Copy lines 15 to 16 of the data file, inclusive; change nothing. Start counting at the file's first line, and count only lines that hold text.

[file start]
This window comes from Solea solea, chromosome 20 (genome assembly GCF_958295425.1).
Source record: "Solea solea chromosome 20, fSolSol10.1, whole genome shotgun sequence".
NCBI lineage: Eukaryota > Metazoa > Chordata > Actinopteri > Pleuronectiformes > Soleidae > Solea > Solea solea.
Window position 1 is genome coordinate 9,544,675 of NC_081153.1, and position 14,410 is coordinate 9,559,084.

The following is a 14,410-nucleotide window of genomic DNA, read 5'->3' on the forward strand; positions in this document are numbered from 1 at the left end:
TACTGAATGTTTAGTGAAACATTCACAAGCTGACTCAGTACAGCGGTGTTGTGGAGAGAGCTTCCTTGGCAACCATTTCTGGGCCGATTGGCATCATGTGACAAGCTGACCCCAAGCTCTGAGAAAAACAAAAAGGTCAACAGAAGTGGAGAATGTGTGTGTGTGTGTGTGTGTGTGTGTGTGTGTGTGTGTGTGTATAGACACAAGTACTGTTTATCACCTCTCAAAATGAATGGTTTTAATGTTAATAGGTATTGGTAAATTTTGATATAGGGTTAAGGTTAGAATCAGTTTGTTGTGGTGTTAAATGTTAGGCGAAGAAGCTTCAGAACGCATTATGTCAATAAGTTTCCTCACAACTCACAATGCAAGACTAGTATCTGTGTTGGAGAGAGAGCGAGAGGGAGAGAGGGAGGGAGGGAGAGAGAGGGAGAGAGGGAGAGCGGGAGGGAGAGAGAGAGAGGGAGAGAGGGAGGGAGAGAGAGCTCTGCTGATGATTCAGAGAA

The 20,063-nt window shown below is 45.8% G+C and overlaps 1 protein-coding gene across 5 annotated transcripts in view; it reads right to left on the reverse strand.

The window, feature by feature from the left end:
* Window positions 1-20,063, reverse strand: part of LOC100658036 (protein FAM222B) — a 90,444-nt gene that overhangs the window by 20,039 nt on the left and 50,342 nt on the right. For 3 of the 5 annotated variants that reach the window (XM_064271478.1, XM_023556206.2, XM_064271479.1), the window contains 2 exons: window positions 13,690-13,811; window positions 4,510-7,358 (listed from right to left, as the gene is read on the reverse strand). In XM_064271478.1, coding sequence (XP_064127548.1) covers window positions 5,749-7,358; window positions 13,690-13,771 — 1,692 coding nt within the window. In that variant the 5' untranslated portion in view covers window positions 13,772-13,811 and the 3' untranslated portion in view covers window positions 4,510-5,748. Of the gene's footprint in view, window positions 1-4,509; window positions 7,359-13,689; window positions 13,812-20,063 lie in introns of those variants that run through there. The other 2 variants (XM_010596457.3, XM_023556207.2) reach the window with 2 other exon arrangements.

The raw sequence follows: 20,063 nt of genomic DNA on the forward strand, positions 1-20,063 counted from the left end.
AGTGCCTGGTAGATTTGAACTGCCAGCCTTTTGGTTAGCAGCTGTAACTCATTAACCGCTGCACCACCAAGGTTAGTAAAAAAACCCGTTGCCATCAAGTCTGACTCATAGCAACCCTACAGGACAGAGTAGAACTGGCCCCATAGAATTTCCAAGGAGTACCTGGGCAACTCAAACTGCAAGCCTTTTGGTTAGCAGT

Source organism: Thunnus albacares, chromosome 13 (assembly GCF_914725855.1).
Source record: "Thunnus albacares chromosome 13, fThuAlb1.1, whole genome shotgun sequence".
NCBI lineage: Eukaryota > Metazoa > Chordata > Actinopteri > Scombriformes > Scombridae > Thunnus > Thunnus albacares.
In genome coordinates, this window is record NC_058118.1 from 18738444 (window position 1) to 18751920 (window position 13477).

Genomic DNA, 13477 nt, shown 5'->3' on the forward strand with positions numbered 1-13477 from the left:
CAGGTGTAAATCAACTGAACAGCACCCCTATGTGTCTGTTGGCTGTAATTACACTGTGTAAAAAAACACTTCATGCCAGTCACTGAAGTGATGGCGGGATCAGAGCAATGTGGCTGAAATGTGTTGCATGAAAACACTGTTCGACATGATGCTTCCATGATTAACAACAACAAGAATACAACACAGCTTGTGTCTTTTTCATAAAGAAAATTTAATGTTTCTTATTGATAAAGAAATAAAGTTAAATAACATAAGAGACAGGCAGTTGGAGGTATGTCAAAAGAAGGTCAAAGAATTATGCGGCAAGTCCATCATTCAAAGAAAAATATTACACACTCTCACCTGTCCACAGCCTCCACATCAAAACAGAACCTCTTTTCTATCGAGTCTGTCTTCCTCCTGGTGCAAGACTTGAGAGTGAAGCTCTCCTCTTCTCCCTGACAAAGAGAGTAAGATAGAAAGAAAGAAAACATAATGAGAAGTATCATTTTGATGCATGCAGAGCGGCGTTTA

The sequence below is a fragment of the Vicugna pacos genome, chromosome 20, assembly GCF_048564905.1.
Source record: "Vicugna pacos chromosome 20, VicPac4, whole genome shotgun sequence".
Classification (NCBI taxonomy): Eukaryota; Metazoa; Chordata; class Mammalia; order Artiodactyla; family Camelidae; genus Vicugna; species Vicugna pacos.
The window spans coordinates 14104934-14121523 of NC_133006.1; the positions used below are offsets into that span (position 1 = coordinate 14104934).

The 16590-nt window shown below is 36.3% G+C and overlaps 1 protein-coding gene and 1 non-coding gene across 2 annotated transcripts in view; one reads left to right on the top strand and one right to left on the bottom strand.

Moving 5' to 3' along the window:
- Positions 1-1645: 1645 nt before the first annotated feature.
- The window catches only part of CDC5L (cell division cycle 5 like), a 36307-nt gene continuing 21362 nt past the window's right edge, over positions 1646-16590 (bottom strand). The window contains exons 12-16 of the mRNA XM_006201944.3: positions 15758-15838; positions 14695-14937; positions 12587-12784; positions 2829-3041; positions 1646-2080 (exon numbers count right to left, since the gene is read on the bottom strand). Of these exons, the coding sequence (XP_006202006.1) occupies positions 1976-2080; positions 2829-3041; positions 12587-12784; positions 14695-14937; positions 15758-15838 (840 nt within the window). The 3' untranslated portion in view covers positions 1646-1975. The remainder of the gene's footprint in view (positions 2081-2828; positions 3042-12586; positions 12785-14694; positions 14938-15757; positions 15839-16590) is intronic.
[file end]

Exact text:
In genome coordinates, this window is record NC_058118.1 from 18738444 (window position 1) to 18751920 (window position 13477).

Genomic DNA, 13477 nt, shown 5'->3' on the forward strand with positions numbered 1-13477 from the left: